Table 3.

Technology (best practice) levels of world shipyards (Lamb, 2007).

Technology benchmark provided by T. Lamb shows very interesting results forcing to think what is more valuable for the shipyards competing in the market. It compares typical production elements such as steelwork and outfitting production, other pre-erection, ship construction, layout & environment, design & drafting, and organisation/operating of the main shipbuilding countries/regions. The highest overall level has Japan (4.43), the second – S. Korea (4.00), then Europe (3.4), and the lowest is of China (2.88) (Lamb, 2007). Is China a winner just because of low labour price? Or is Chinese labour cost lower because of small investment? Another reason impacting (more specifically – distorting) the competitiveness of shipyards is State support that goes to increasing of the national shipbuilding capacity. For example, over the past decade Korea almost quadrupled its production capacities while Japan and Europe kept stable production volumes. Since 1998 to 2009, S. Korean shipbuilding capacity grew by 10.8 million CGT and Chinese - by 7.9 million CGT (ECORYS SCS, 2009). China and S. Korea continues to follow a highly aggressive expansion path. Under Chinese "Shipbuilding industry adjustment promotion plan" the government has defined provision of operating funds to shipyards and expansion of financial support to owners who order export ships. Not only these countries but also new players such as Brazil, Turkey, India, etc provide huge amounts of support and financial assistance to their domestic producers by using various forms of subsidies including investment aid, loans and payment guarantees to shipbuilders, suppliers, governmental bailouts, subsidies on ship prices for domestic ocean going ships’ buyers, mandatory requirements to order ships at domestic yards and subsidized loans for domestically built ships, direct loans and debt guarantees to ship-owners, etc.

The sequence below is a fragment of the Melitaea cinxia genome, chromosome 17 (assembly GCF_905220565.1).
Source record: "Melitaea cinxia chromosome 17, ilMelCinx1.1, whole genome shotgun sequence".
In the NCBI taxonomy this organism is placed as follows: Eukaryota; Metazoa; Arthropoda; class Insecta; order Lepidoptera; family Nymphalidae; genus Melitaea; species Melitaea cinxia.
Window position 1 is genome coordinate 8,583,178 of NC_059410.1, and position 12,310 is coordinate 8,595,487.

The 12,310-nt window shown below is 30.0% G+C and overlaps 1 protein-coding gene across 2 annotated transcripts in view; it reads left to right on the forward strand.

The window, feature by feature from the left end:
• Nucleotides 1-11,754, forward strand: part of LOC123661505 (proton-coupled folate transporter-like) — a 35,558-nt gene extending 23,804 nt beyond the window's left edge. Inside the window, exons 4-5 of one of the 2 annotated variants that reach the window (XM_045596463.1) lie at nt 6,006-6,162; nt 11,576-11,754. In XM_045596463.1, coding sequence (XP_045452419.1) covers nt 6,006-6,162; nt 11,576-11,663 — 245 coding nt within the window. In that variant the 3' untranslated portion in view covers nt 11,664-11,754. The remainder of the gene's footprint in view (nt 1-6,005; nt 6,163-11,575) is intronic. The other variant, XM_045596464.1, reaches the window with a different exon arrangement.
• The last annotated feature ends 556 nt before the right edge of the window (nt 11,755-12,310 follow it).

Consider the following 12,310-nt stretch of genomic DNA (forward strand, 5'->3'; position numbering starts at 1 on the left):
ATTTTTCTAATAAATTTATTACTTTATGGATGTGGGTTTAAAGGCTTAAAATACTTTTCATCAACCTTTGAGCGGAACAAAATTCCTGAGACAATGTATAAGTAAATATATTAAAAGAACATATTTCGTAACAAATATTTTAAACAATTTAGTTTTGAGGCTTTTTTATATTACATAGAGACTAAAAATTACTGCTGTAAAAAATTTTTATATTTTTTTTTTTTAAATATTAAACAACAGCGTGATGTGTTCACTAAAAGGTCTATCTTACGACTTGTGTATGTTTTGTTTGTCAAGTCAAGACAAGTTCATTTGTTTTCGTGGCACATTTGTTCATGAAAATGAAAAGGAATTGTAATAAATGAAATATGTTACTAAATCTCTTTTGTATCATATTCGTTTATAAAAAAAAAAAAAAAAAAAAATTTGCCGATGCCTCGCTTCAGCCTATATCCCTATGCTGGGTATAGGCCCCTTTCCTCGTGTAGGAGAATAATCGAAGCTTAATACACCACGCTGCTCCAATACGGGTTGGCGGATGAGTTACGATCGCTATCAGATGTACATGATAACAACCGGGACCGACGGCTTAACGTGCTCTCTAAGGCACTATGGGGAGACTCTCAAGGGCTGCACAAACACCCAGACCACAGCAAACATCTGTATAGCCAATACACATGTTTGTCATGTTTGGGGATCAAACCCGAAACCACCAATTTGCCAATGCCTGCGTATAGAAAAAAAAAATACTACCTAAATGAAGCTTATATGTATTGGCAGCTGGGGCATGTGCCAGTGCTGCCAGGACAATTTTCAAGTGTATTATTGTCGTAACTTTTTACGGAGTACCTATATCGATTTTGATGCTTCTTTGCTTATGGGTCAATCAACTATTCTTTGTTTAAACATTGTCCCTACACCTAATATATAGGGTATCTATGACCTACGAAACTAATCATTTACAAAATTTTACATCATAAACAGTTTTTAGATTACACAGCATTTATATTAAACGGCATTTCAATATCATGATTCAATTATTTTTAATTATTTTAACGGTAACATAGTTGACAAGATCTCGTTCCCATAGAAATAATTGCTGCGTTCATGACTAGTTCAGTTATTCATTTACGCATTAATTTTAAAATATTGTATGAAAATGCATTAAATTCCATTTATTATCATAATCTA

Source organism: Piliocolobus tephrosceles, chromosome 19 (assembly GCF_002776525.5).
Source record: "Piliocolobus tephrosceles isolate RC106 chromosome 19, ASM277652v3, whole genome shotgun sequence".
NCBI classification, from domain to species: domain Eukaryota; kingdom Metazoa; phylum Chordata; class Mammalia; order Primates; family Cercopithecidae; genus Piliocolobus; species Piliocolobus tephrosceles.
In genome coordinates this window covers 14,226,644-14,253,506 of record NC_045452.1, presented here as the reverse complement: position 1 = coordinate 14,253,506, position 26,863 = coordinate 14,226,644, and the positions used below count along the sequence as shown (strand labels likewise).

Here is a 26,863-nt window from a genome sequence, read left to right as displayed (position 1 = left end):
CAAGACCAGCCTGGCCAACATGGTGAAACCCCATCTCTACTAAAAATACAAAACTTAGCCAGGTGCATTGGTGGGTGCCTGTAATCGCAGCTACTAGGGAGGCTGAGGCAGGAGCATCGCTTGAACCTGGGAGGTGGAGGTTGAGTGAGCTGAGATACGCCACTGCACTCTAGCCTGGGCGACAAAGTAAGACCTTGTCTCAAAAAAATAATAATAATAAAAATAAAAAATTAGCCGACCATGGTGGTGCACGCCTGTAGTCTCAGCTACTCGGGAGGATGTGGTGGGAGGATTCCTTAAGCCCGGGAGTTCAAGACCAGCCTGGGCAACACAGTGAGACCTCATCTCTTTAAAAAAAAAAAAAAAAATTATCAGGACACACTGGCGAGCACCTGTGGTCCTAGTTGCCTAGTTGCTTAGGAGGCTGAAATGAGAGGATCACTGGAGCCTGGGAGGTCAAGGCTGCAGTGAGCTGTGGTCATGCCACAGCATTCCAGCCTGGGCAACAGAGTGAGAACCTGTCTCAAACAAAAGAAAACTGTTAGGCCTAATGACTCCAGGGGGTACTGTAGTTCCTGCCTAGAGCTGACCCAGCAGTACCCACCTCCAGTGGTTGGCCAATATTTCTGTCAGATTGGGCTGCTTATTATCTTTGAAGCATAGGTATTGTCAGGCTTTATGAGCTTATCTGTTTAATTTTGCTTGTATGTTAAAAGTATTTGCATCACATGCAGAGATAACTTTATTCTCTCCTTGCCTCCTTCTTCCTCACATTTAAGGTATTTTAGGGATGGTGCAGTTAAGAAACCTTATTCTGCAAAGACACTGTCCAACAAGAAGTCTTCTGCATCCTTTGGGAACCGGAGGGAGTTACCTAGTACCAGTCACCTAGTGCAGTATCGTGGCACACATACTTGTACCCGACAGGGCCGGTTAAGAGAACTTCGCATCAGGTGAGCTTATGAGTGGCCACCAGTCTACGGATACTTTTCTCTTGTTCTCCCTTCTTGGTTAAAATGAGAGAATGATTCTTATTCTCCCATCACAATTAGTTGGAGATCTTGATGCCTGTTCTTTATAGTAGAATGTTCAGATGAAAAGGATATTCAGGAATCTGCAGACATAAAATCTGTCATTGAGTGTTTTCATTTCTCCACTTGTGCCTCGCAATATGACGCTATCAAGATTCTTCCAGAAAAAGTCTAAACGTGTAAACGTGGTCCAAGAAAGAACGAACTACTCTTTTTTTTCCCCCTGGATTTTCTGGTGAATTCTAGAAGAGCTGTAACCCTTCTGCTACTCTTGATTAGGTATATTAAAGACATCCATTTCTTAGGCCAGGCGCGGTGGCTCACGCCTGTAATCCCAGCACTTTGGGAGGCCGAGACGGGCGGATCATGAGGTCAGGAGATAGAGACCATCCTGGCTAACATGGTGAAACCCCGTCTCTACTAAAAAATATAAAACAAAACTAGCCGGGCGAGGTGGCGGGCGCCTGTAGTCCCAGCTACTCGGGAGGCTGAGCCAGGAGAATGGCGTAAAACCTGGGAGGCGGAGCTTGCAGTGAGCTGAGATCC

In such conditions, keeping a competitive edge of European shipyards becomes more and more complicate. Despite of the reduced order book Europe chooses quality and excellence over the low costs as the main strategic point of further development of the shipbuilding industry.


3. LeaderShip 2015 – the strategy of the European shipbuilding industry

LeaderShip 2015 defines the future of the European shipbuilding and ship repair industry by increasing in competitiveness through excellence. This document was created by a High Level Advisory Group for the LeaderSHIP 2015 in 2003. The Strategy summarizes the results of an intense discussion process among stakeholders, based on 8 key areas, which have challenges described and concrete recommendations spelled out (CESA, 2003). The activities such as development of Waterborne Technology Platform, VISION 2020, Strategic Research Programme, Implementation Road Map, etc. proved these plans were weighted and achievable. The summary of steps undertakes by 2010 is presented in the Table 4 (CESA, 2005-2010). One of the main objectives to apply World Trade Organization (WTO) rules to shipbuilding was not successful despite efforts of 20 years. This with coming downwards shipbuilding development cycle, overcapacity of shipyards, and fleet overproduction has all been aggravating not only European but also other main players’ problems. European shipbuilding must solve own specific problems (Table 4).